of the original Sta ff ordshire Bull Terrier was something akin to today’s American Water Spaniel or in taller examples, the Wheaten. Th is shift in how we translate the descriptors found within the stan- dard does not suggest free, subjective interpretation today. Th e guidelines for substance are still given, and they are in fact referenced in today’s standard as “limits.” Non-conformity outside these limits is not a disqualification, but it is to be faulted. Th e modern show Sta ff ord should be exhibited in the condition out- lined in the breed standard: “although muscular, should be active and agile.” Th e standard call for him to be “rather light in the loins.” A Sta ff ord in proper show condition exhibits what is often referred to as “tuck up” at the loin. Th e relatively short history of the Sta ff ord- shire Bull Terrier in the US is that of a family companion, show dog, and per- formance sport animal. Fortunately he has never been a known as a fighting dog in this country, but he should never lose the strength, athleticism, and agility that is a reminder of that original purpose. One other significant change that occurred in the breed standard prior to the Sta ff ord ever making its way to the US was alluded to previously. Th is was the elimination of a 100 point judging system that weighted the importance of the various elements of the standard. Th is is of considerable interest in under- standing what the original architects of

the breed found to be most important. Originally adopted in 1935, the last pro- posed version that was to be submitted for approval in 1949, but by that time the Kennel Club (UK) had eliminated the 100-point scoring system from all breed standards, see Figure 1. Today, when people ask if the Sta ff ord is a “head breed” we can look back and see that even though it’s certainly not everything it was in fact quite impor- tant to those who originally decided how to prioritize the foundations of breed type. Th e original 1935 version of this scale actually had the head as 30 points before the revision was made attempting to address “movement.” Th e head was of particular importance to a group of people trying to standardize and obtain consistency with a new breed. Over the years breed type has tightened up as the standard has evolved. Th e purpose of the standard is, after all to describe the ideal specimen of the breed. Th e more strictly we adhere to it, the more consis- tency we will see as the breed continues to improve alongside the words that are used to outline its makeup.

General Appearance & Coat Condition









Legs & Feet




General Movement & Balance


Fig. 1: Last proposed 100-point scoring system version, c. 1949. 4 )08 4 *()5 . "(";*/& " 13*- t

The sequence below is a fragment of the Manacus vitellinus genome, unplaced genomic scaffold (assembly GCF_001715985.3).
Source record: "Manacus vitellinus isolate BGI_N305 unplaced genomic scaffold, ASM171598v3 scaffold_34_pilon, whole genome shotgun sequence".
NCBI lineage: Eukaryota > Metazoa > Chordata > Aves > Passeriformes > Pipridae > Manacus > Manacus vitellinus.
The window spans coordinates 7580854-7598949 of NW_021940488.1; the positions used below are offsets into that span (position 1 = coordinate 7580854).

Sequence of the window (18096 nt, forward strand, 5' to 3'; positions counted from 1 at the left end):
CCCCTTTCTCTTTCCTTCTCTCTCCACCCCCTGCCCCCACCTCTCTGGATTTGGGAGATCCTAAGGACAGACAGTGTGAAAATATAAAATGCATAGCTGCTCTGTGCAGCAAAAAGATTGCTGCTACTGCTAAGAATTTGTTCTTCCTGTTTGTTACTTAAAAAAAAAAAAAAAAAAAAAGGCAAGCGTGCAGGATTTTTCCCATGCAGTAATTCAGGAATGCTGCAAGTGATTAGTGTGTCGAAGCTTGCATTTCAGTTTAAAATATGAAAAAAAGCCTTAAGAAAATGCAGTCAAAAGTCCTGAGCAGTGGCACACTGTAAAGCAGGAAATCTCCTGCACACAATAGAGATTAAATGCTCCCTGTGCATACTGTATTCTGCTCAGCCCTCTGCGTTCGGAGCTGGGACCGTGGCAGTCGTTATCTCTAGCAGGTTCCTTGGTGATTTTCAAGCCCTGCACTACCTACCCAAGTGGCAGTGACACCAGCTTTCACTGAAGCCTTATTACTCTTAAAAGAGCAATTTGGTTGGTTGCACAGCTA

By Margo Milde SBTCA Health Chair


he Sta ff ordshire Bull Terrier (or, “Sta ff ords” as we informally call them) is a remarkably healthy and resilient breed of dog. However,

scene. Many Sta ff ords have a high prey drive, and unless very well trained, are inclined to chase wildlife, cats, and other small animals at any opportunity when they are not confined by a leash or fence. Th ese escapades may take them far away from the safety of their home, or into the path of heavy tra ffi c. Most Sta ff ords go through a long puppyhood of relentless chewing; their taste for chewing objects knows no safe bounds, and may include common household objects dangerous to gnaw on such as electric cords. For all of these reasons, always leash your dog when you are not in a secure fenced-in area, and always provide your Sta ff ord with a safe place in your home, such as a crate or secure dog run, when you are not directly watching him, especially when he is still a puppy or adolescent. Basic obedience training will help to guarantee your Staf- ford will come when called and walk nicely on a leash, further ensuring his safety and a long and happy life with you. “STAFFORDS ARE GENERALLY NOT HEAT TOLERANT.” Sta ff ords can be escape artists, and many have been known to tunnel under or climb over fences, or even—yes—barrel right through the less secure confinements. If you can’t supervise your Sta ff ord’s every moment in your fenced yard, make certain your fencing is “escape proof ”. Unfortu- nately, being occasionally misidentified as

American Pit Bull Terriers, Sta ff ords have been stolen from yards; make certain your gate is securely locked when you are not directly supervising your Sta ff ord in your yard. Because of their high pain tolerance, underground “invisible” electric fencing is often a poor choice for a Sta ff ord; such fencing also makes them even more prone to theft. Sta ff ords are generally not heat toler- ant. NEVER keep your Sta ff ord out in the direct sun on a warm day for more than a few minutes, and, on hot summer days, try to limit your Sta ff ord’s most boisterous activities, even in the shade, to the cool of the evening hours. Because of the structure of their head and airways, Sta ff ords can overheat very, very easily, with only a few minutes of brisk exercise on a warm day. Th e risk of overheating is especially severe on days of high humid- ity. Dark-coated Sta ff ords are even more prone to hyperthermia (overheating) than the predominantly white-coated Staf- fords. If you don’t have air conditioning, the liberal use of electric fans will help to keep your Sta ff ord comfortable indoors on those hot summer days. If your Staf- ford is kept in a kennel, the kennels should be situated in a breezy, shady area dur- ing the summer. Of course, you should always provide your dog with plenty of fresh water, but this is especially critical during the warmer months. While any dog can dangerously overheat in a parked car on a warm day, Sta ff ords are particu- larly at risk. In addition, because of their short coats, Sta ff ords do not tolerate cold temperatures, and are never to be kept as an outside dog or in an unheated kennel in areas where winter temperatures can get chilly. Older Sta ff ords can be espe- cially sensitive to cold. A warm, soft, cozy indoor bed at night is a pleasure which no older Sta ff ord should be denied!